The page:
Those who do not speak English as a first language could be singled-out for ridicule or even harassment in post-Brexit Britain.
That is according to Professor Bernadette O'Rourke from Heriot-Watt's School of Social Sciences, who today called on the UK and Scottish Government to debate the issue of 'linguistic intolerance'.
The academic says Brexit could hold negative linguistic consequences for immigrants as well as native territorial minorities such as Gaelic or Scots speakers and argues there is a real need to understand the potential social tensions that might emerge.
Professor O'Rourke, explains: “Like all other forms of intolerance, linguistic intolerance is something that cannot and should not be ignored.
“In a post-Brexit context, political discourse around immigration has created a climate which has the potential to exacerbate harassment and intolerance towards individuals and groups who are not only perceived as visibly different but audibly different as 'new speakers' of English or as multilingual speakers of other languages.
“Denying someone the right to speak their own language, making fun of their accent can have deep and long-term effects on wellbeing, confidence and sense of self and mental health.”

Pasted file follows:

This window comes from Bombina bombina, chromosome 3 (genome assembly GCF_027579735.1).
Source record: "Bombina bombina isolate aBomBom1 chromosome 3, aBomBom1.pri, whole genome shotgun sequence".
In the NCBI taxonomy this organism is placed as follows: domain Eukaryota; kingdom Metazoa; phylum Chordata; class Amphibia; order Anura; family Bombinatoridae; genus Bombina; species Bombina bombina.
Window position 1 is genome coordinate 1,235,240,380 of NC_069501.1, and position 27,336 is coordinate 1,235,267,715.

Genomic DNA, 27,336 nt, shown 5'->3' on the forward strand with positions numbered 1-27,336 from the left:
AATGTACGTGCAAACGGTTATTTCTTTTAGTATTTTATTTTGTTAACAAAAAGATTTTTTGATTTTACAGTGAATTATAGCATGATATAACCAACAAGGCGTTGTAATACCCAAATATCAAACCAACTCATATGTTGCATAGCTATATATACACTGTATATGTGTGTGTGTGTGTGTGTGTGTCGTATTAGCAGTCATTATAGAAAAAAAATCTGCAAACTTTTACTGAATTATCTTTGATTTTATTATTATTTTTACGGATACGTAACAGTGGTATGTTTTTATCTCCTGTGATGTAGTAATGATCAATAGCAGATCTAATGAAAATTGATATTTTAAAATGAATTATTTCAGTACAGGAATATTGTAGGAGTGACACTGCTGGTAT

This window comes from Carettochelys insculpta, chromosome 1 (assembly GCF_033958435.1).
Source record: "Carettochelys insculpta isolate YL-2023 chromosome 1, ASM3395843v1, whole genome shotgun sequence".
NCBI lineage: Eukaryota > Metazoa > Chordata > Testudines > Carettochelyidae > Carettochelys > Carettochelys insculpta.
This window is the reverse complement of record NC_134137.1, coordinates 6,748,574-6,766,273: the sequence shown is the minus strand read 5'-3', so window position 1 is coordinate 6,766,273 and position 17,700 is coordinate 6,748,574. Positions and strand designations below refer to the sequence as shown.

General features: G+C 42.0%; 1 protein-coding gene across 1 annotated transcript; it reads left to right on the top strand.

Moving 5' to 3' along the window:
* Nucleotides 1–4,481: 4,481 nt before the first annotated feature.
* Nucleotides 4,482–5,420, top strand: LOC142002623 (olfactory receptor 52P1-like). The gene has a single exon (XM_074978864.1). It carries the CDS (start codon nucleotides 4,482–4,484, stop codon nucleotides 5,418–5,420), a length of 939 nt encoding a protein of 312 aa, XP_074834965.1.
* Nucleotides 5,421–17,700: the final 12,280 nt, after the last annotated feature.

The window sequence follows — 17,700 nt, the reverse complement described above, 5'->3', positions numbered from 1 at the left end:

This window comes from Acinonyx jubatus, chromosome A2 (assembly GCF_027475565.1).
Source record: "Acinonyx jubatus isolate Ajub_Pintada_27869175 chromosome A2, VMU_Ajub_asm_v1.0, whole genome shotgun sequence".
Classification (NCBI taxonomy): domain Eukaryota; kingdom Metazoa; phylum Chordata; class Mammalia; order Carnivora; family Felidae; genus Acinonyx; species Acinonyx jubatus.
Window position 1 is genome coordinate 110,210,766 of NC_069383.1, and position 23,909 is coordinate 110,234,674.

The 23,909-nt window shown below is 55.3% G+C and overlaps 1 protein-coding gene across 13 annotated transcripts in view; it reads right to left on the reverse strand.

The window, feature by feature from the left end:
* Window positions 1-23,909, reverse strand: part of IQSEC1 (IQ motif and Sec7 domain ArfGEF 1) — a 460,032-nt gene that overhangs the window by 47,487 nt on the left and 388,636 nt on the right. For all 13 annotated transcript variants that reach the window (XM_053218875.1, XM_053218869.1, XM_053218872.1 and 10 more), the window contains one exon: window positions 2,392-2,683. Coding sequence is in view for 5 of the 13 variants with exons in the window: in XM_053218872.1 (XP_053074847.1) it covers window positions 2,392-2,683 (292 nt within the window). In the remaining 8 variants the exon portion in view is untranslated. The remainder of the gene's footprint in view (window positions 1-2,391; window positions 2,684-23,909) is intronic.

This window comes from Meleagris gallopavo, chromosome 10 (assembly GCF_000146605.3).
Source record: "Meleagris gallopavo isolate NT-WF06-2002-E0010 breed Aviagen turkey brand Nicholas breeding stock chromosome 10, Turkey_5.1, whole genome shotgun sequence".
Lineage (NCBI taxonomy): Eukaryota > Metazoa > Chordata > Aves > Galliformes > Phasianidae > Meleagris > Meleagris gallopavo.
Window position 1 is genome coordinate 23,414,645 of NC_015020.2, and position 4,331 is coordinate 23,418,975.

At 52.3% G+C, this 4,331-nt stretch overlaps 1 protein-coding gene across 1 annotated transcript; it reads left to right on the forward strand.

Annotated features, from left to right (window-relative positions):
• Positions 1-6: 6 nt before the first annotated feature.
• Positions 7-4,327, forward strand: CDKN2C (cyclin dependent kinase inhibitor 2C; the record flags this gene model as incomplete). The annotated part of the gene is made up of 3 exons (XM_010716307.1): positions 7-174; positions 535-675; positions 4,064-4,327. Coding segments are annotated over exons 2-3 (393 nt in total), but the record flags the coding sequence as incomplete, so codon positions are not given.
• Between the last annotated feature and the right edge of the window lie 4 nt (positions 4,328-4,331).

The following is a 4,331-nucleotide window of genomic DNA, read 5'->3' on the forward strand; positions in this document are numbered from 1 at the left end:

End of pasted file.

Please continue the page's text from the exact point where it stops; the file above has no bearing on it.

Despite occasional statements from the EU and UK representatives, Professor O'Rourke added, language has not been at the forefront of any serious public debate in regards to Brexit.
Britain's withdrawal from the EU could also hold major consequences for immigrants, particularly with regard to English language requirements for citizenship and asylum applications.
Professor O'Rourke, continues: “Post-Brexit, there are likely to be important implications for the provision of translation and interpreting services for immigrants in public services and official contexts. Issues around language learning provision for newcomers in primary and secondary education will also need to be addressed.
“Inequalities on the basis of language pose a potential challenge to integration, social cohesion and economic collaboration, as well as to the full participation of territorial minorities such as Gaelic and Scots, as well as immigrant minorities. A shared understanding of these complexities across a range of contexts, such as education and healthcare, is needed in order to sharpen our knowledge of how to tackle the challenges and opportunities that contemporary multilingualism brings to Scotland and to guide policy on language after Brexit.”
Professor O'Rourke's work “New Speakers in a Multilingual Europe: Opportunities and Challenges” was funded by the European Cooperation in Science and Technology under the auspices of EU COST.
By Laura Varney
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